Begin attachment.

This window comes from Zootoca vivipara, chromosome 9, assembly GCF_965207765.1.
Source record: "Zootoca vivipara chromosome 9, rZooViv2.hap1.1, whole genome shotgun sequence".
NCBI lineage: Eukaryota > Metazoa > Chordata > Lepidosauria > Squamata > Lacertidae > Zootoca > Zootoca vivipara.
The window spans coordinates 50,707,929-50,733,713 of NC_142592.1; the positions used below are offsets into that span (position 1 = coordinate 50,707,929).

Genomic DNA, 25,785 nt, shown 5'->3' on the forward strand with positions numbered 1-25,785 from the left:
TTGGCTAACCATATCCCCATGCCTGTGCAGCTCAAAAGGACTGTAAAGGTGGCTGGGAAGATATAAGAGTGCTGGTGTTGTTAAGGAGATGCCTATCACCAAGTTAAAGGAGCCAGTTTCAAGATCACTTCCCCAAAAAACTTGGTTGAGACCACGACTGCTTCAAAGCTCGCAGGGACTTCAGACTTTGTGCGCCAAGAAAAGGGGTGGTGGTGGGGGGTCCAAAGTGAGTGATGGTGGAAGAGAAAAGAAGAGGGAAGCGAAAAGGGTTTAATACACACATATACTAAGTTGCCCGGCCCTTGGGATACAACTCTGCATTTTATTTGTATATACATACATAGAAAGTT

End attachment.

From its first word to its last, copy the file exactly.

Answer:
This window comes from Zootoca vivipara, chromosome 9, assembly GCF_965207765.1.
Source record: "Zootoca vivipara chromosome 9, rZooViv2.hap1.1, whole genome shotgun sequence".
NCBI lineage: Eukaryota > Metazoa > Chordata > Lepidosauria > Squamata > Lacertidae > Zootoca > Zootoca vivipara.
The window spans coordinates 50,707,929-50,733,713 of NC_142592.1; the positions used below are offsets into that span (position 1 = coordinate 50,707,929).

Genomic DNA, 25,785 nt, shown 5'->3' on the forward strand with positions numbered 1-25,785 from the left:
TTGGCTAACCATATCCCCATGCCTGTGCAGCTCAAAAGGACTGTAAAGGTGGCTGGGAAGATATAAGAGTGCTGGTGTTGTTAAGGAGATGCCTATCACCAAGTTAAAGGAGCCAGTTTCAAGATCACTTCCCCAAAAAACTTGGTTGAGACCACGACTGCTTCAAAGCTCGCAGGGACTTCAGACTTTGTGCGCCAAGAAAAGGGGTGGTGGTGGGGGGTCCAAAGTGAGTGATGGTGGAAGAGAAAAGAAGAGGGAAGCGAAAAGGGTTTAATACACACATATACTAAGTTGCCCGGCCCTTGGGATACAACTCTGCATTTTATTTGTATATACATACATAGAAAGTT